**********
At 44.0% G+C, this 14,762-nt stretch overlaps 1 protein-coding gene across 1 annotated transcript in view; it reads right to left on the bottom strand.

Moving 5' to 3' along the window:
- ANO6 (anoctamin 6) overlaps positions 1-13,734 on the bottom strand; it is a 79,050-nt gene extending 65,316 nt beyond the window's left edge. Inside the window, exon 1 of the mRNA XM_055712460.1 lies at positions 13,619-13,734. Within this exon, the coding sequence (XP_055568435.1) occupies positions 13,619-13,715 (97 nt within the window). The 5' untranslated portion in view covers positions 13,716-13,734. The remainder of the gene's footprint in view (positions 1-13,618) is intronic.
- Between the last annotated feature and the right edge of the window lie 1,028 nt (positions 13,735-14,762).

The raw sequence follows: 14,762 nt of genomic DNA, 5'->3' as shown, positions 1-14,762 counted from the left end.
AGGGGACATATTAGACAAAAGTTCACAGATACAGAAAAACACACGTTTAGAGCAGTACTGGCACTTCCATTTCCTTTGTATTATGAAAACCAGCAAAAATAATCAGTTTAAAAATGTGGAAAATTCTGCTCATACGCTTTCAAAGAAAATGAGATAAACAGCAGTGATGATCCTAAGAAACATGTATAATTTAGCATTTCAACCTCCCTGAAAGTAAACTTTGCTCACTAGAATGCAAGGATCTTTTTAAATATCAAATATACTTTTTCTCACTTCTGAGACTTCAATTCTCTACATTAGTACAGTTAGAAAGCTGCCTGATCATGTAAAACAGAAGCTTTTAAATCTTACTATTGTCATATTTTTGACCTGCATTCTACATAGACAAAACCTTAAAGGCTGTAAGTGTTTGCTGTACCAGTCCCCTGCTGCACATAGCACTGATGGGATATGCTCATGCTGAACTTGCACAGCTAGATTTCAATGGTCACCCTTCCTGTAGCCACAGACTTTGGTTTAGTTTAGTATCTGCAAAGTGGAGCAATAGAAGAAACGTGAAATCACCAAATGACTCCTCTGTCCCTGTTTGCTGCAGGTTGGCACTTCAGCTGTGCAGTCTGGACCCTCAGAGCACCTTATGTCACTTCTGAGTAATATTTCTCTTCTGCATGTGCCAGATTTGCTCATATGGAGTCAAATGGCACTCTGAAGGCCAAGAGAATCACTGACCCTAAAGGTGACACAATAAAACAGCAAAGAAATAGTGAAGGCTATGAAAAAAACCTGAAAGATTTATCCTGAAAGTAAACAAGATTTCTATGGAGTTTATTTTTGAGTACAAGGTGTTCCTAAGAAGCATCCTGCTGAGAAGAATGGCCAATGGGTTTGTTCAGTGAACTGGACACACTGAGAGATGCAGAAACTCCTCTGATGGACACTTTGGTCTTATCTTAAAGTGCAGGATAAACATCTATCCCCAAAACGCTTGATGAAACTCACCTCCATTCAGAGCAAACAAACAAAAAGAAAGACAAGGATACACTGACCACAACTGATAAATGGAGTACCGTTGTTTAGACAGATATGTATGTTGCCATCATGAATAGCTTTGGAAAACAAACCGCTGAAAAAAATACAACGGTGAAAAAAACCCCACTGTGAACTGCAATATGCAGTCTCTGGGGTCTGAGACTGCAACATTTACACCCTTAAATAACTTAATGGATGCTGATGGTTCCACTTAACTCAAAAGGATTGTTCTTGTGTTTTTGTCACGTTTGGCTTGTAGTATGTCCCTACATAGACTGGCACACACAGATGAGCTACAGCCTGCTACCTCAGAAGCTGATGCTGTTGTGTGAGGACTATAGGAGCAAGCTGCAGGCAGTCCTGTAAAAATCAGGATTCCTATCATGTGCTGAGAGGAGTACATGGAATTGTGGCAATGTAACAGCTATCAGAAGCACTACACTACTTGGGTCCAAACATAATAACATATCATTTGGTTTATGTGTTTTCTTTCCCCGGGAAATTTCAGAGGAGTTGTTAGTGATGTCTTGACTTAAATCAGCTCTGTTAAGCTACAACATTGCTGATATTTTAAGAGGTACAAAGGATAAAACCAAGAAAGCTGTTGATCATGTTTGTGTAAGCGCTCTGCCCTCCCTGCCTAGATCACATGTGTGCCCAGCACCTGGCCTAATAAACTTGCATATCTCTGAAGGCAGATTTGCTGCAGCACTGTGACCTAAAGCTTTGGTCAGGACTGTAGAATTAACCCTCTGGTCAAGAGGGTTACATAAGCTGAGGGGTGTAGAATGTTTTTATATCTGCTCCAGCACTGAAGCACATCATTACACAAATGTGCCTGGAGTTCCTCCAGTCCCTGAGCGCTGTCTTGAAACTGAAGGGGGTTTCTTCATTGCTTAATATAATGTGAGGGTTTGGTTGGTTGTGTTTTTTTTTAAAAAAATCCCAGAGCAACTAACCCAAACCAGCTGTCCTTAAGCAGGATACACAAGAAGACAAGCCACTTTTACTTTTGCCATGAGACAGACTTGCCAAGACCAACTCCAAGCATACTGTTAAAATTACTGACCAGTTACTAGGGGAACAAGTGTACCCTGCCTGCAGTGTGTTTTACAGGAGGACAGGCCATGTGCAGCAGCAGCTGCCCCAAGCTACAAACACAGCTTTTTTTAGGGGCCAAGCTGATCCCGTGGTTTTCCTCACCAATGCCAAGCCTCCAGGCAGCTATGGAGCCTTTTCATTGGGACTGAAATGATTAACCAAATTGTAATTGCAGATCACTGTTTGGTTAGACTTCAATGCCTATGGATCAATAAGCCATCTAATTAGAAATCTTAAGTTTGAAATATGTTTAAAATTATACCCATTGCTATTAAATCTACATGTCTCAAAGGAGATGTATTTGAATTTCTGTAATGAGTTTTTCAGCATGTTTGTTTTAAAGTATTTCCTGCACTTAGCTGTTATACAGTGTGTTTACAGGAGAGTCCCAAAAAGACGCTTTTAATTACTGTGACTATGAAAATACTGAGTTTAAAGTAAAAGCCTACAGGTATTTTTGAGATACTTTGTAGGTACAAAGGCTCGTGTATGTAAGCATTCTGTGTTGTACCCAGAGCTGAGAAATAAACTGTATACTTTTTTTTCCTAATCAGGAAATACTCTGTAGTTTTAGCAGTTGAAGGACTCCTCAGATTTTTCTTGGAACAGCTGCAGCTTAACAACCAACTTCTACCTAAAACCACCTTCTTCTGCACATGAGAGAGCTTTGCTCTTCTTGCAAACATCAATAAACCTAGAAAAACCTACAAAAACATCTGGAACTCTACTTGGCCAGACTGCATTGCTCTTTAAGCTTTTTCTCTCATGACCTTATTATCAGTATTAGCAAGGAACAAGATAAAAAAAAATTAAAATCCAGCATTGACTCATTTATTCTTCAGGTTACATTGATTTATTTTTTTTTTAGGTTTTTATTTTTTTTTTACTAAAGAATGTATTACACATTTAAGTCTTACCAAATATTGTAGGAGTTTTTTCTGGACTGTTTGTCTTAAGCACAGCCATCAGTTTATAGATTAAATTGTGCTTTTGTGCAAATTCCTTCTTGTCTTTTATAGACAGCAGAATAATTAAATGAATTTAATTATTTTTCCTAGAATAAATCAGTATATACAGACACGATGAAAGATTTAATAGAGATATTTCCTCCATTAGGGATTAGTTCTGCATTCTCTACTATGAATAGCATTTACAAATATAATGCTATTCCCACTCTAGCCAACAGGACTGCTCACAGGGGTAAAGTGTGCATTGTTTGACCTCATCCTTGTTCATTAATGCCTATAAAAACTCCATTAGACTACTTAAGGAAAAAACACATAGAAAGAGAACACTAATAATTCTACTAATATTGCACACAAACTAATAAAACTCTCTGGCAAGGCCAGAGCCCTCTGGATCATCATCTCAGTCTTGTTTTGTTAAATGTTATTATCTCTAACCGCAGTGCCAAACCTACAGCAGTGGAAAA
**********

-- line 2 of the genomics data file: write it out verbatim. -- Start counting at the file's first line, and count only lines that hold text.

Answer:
Moving 5' to 3' along the window: